Gov. Phil Murphy signed legislation Jan. 30 that offers incentives for certain deliveries of and costs for conducting environmental declaration analyses of low carbon concrete.
The bill, Senate Bill 287/Assembly Bill 2234, provides corporation business tax (CBT) and gross income tax credits for these efforts.
Incentives will further be provided for the delivery of low carbon concrete used in state construction and improvement projects. This includes concrete that has lower carbon emissions associated with its production, including mining, refining, manufacturing or shipping, or that utilizes carbon capture, utilization or storage technology to remove recycle carbon dioxide generated through the manufacturing process.
The New Jersey Chamber of Commerce this week called out a coalition of advocacy groups that are trying to persuade Gov. Phil Murphy to renege on comments he made earlier this month, signaling that he supported the sunset of the Corporate Business Tax surcharge. Click here to read the story.
In a statement, Murphy said bills like these prove that steps being taken to combat climate change can also result in stimulating economic activity and growth.
“As our efforts to decarbonize our economy become more urgent, we must also ensure that they become increasingly more economically attractive,” said Murphy. “Together with the Clean Building Working Group I unveiled in October, this legislation will further support the construction of greener, cleaner buildings and roadways in New Jersey.”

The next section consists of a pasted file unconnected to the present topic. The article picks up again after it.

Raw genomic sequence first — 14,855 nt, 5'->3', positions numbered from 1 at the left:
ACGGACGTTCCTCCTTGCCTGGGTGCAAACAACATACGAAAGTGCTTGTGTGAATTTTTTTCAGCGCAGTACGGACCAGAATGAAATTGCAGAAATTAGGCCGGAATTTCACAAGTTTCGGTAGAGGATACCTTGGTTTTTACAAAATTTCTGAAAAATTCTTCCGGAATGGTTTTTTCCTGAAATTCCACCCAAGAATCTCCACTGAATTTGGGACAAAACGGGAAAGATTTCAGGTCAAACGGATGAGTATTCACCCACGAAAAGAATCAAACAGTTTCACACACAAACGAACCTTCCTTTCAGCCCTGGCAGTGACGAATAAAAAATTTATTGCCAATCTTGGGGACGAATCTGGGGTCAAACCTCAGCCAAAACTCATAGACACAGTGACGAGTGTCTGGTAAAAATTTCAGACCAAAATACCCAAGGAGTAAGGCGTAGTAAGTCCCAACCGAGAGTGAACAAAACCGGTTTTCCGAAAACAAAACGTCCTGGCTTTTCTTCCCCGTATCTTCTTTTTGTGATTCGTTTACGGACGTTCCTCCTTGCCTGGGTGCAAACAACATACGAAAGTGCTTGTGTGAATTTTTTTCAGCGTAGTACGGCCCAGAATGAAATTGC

Sen. Linda Greenstein, D-14th District, a sponsor of the legislation, said this bill signing represents a significant step forward in the efforts to combat climate change while promoting sustainable economic growth.
“It is the first of its kind in the country and will not only help to reduce emissions from the building sector, but also incentivize New Jersey businesses to invest in low-carbon technologies,” said Greenstein. “A win-win for our environment and economy.”
“The concrete industry is a leading industrial source of carbon emissions, and a significant portion of concrete produced in the United States is used for public projects,” said Assemblyman John McKeon, D-27th District, a bill sponsor. “With this new law, we are taking steps to create a healthier and environmentally safer New Jersey for future generations to enjoy.”
Ray Cantor, deputy chief government affairs officer, New Jersey Business & Industry Association (NJBIA), said in order to meet decarbonization goals, we will need new solutions that are able to address all areas of the economy.
“We must also incentivize the business community to further use innovative products and processes,” said Cantor. “This bill does exactly that, by providing tax incentives to developers to use low carbon concrete.”
Ed Potosnak, executive director, New Jersey League of Conservation Voters, also described the bill as an example of a “win-win.”
“It’s good for the environment and good for business by positioning New Jersey at the forefront of a growing low-carbon concrete industry,” said Potosnak. “Because concrete accounts for 7% of global carbon emissions, this law is an important step in mitigating climate change while also supporting New Jersey businesses.”e